Dawkins causes population crisis shock!

Further to my last post I read today that Dawkins is being blamed for falling birth rates across Europe! This would be laughable, but for the fact that our government has recently seen fit to elevate the author of this nonsense, Chief Rabbi Jonathan Sacks, to a position in the upper house of this country's Parliament. His argument appears to be that secularism equals selfishness and immorality. This is an old, tired, and completely wrong proposition that is regularly wheeled out by theists and has long-since been proved utterly fallacious. Dawkins himself dealt with it in The God Delusion, a book that Sacks appears to have either not read, or not understood. It is truly scary that someone who thinks that all morality flows from belief in mystical sky-gods occupies a position in the government of this country. (And I'm not even going to deal with the fact that he thinks a falling birth rate is a bad thing...)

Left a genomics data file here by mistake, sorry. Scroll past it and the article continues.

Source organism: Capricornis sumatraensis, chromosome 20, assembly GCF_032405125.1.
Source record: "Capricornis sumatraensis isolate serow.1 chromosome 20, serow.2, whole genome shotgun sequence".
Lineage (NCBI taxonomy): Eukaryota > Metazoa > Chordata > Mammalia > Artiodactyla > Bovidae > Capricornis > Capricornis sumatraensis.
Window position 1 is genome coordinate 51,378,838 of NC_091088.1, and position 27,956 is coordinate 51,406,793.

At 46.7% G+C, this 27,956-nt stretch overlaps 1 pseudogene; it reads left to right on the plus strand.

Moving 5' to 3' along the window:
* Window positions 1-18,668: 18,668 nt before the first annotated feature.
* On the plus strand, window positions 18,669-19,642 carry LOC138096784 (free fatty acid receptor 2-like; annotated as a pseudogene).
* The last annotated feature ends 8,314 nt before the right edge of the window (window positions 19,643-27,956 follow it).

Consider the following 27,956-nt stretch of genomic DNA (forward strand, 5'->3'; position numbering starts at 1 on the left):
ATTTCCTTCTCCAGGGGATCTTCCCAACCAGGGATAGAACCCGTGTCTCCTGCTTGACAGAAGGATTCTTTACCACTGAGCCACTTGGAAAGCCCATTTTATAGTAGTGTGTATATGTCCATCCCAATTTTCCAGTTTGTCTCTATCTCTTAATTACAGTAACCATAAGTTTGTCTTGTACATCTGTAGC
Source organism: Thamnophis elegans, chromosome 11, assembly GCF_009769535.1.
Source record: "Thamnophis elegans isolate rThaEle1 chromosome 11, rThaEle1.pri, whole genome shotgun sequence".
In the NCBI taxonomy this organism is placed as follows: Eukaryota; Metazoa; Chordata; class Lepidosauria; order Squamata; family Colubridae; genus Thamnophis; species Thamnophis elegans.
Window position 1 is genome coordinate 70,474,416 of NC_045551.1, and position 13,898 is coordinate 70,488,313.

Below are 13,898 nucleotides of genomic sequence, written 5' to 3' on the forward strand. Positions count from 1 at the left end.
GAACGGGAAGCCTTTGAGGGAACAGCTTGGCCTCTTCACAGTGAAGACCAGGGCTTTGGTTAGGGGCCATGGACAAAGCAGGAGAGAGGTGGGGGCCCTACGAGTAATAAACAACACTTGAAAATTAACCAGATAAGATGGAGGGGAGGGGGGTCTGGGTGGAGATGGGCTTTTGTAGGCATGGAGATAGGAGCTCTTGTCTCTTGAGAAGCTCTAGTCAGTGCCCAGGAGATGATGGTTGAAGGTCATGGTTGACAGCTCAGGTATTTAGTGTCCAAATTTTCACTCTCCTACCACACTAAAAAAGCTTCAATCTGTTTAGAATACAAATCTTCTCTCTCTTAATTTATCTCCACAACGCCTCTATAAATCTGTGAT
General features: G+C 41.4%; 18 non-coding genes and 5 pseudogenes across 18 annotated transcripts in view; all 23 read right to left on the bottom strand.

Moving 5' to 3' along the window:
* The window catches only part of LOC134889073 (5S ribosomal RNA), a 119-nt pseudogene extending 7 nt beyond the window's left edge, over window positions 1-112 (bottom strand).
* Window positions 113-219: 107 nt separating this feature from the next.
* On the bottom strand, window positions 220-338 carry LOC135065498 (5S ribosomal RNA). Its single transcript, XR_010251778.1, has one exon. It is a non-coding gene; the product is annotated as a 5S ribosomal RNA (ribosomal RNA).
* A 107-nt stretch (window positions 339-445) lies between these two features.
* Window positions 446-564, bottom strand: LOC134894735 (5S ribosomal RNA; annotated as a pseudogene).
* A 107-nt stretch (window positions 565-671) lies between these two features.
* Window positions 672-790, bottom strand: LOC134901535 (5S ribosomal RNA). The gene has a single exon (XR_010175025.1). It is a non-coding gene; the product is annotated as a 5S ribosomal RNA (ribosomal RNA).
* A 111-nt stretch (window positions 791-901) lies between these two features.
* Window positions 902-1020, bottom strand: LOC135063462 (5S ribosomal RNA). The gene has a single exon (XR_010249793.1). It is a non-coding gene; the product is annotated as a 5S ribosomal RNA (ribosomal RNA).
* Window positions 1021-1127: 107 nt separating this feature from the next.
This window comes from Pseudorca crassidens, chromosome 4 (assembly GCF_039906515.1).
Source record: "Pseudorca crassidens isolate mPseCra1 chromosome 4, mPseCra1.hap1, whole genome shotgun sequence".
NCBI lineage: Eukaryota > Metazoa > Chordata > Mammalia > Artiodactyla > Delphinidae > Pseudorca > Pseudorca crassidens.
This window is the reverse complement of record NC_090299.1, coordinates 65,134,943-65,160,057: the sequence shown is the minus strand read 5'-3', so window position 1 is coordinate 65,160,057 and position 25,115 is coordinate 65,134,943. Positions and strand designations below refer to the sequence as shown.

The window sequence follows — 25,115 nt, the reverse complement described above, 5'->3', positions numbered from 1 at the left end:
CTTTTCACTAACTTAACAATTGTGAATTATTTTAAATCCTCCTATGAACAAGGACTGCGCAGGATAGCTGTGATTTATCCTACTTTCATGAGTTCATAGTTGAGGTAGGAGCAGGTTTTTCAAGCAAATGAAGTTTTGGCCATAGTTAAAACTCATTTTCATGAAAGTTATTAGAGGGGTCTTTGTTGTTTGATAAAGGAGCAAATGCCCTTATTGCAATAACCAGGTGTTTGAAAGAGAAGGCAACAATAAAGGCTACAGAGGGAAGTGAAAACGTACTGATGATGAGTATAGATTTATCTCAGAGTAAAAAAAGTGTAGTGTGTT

1. Quantum religio potuit suadere malorum.

  2. A fellow Dawkins fan, I would be interested to know what you think of his thoughs on Family Law from an extract from the Selfish Gene:

    This talk of laughing all the way to the bank reminds be of a delightful line from Shakespear:
    "The first thing we do, let' kill all the lawyers." 2 Henry VI